Europe is still in crisis. Holding on to short-sighted austerity measures, the governments of the EU Member States are postponing the necessary sustainable reforms. Even though they are not to blame for the crisis, the young have to pay for it. They have to live with yesterdays and todays political failures without ever having been involved in the political decisions. Of course, the importance of youth for Europe is paid homage to again and again in the numerous campaigns and Sunday-best speeches of old politicians. But nothing changes. That is why we say: give young Europeans finally the right and the responsibility to decide on the future of Europe!
Young people grew up in a united Europe; they can barely imagine what it feels like to undergo a border control when entering Spain. They want to work in Poland, study in Sweden and do not care about their partners’ nationality. They want Europe ─ for real! The vast majority of young people wants a more integrated European Union ─ even in the United Kingdom. But politics continues to follow the structures and values of earlier generations who simply want to turn back time thereby putting at risk the future of Europe and the future of its youth.
In order to allow young people to make decisions, Europe needs to get more democratic. That is challenging. After the failure of the European Draft Constitution everybody is afraid to address fundamental questions like the future of Europe; especially older people who are quite pleased with Europe as it is today – with its absence of tax harmonisations, its non-existing social policy and opaque budget rules. For young Europeans this is not enough. They need fundamental structural reforms to guarantee that Europe still can function 50 years from now.
In order to finally achieve these reforms, we want to involve the youth of Europe more strongly through the following three steps:
The governments of the Member States should decide to lower the voting age on all levels ─ especially for the next European Parliament elections ─ to at least 16 years. Furthermore they should provide in their budgets and that of the European Union substantial financial means for European youth media, exchange programmes like Erasmus and voluntary youth activities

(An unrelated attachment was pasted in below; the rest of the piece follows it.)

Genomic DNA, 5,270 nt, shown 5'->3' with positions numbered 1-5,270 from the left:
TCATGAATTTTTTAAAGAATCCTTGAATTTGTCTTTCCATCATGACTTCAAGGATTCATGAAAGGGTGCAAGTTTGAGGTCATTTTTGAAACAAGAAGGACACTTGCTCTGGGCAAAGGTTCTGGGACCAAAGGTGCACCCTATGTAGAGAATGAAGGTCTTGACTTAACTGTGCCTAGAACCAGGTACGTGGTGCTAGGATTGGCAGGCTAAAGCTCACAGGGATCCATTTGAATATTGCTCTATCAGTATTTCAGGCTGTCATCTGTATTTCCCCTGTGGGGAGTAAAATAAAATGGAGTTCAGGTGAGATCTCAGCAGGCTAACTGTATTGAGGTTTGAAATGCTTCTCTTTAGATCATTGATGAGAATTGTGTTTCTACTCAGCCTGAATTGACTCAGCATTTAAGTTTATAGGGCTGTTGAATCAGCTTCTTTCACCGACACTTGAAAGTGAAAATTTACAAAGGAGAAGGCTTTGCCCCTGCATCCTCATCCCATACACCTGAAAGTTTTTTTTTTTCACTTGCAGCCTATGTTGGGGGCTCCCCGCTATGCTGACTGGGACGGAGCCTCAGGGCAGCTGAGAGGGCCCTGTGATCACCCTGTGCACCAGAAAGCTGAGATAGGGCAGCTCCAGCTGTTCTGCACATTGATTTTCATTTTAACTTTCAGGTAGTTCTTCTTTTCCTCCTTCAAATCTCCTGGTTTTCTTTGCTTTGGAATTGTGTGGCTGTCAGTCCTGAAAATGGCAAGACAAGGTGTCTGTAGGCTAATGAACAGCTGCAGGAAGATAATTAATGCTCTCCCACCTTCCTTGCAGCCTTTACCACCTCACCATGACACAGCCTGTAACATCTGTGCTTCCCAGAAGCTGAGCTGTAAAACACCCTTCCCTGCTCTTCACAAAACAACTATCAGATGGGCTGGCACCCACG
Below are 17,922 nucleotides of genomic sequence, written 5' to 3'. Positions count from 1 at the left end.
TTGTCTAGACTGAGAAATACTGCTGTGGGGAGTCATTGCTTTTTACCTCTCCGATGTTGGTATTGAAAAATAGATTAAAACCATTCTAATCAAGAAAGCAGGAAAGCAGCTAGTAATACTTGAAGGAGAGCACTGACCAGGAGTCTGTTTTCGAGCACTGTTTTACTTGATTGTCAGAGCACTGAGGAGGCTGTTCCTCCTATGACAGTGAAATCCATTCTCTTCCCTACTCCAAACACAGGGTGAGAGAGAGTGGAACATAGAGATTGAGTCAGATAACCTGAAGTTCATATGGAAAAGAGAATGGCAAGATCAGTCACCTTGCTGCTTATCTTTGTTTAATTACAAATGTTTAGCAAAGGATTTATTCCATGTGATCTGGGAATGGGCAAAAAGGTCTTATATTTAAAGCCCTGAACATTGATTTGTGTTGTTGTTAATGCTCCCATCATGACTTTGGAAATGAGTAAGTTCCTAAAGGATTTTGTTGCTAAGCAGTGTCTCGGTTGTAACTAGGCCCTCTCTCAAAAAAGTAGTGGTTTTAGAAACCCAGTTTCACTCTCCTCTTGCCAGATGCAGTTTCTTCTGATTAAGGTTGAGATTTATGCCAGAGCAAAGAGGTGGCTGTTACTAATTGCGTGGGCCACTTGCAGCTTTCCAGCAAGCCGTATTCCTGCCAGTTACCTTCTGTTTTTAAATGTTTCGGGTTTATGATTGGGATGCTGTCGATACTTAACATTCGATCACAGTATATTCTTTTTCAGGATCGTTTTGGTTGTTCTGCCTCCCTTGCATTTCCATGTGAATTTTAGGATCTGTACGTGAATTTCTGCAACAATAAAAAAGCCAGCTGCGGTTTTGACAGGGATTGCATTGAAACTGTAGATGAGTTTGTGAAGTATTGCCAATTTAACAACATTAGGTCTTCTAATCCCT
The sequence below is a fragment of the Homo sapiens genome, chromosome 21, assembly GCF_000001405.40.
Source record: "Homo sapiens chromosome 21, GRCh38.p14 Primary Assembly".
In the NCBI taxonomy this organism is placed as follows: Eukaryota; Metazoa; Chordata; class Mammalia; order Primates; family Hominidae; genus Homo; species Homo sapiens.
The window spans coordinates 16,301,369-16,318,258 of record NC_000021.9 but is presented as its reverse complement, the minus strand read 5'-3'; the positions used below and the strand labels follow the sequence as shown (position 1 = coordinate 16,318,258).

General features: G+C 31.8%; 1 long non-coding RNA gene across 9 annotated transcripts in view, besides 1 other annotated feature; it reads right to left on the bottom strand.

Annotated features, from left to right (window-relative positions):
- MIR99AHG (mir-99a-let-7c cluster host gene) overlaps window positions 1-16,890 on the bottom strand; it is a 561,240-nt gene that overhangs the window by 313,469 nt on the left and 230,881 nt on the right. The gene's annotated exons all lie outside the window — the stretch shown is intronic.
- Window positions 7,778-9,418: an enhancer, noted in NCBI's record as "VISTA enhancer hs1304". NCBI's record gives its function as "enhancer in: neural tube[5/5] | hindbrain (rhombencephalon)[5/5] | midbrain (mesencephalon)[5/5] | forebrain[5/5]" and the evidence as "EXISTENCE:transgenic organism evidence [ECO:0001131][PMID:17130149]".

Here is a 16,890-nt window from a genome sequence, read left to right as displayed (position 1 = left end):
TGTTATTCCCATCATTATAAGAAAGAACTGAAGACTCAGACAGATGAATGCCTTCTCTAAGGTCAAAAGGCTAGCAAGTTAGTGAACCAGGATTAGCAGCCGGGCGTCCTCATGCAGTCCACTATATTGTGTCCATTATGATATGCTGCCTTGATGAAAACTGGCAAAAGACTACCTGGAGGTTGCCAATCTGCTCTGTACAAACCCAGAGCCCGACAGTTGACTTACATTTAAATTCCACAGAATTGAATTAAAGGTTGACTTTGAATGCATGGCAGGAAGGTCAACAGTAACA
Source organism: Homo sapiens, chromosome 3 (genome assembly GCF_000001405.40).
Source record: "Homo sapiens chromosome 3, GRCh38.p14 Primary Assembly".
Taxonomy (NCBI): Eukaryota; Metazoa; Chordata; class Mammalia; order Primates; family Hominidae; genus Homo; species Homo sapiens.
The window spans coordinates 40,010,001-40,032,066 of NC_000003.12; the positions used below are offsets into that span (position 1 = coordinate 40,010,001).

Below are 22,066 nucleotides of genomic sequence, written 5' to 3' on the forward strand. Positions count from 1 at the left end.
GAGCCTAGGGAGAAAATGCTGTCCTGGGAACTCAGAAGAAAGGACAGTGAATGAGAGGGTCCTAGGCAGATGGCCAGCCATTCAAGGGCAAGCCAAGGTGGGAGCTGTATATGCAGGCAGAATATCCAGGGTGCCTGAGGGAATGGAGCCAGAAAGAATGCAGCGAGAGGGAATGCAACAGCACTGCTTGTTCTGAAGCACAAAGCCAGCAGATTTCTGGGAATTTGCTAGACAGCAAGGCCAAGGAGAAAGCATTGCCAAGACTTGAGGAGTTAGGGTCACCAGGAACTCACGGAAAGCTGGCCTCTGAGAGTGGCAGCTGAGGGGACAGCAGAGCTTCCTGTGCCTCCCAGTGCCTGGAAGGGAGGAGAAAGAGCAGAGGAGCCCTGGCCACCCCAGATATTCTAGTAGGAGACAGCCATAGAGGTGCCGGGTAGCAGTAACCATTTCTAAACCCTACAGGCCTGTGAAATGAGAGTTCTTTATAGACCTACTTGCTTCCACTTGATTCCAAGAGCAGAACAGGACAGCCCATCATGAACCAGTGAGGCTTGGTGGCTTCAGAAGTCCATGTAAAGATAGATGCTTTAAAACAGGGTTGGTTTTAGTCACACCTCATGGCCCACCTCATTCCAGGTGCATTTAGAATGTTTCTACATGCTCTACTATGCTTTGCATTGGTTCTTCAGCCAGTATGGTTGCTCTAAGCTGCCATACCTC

The European Commission should install a youth committee representing all relevant youth organisations from Member States and Europe with as task to develop recommendations for the budget priorities of the EU and its Member States. These recommendations then should be discussed in all national parliaments and the European Parliament.
The European Parliament should convene its own Convention with the objective of developing the fundaments of a European Convention for the reform of the Treaties of the European Union. The Convention of the European Parliament should consist of MEPs and social and civic organisations from all over Europe. One third of the Convention representatives should be under 35.
With these measures we want to achieve that the structural reforms of Europe will no longer be delayed but tackled through a forceful deepening of European integration and an early and real inclusion of younger generations. Youth is not only Europe’s future – it is its presence. We shall no longer wait till tomorrow. Youth movements in Greece, Spain and elsewhere have shown: young people want to have a say, they are critical and they have ideas. Whoever wants a future for Europe, needs to understand that is high time – especially in these times of fundamental crises – to seriously involve young people and give them the opportunity for shaping it.
This post is a guest contribution. The German original was published in Europäische Schriften.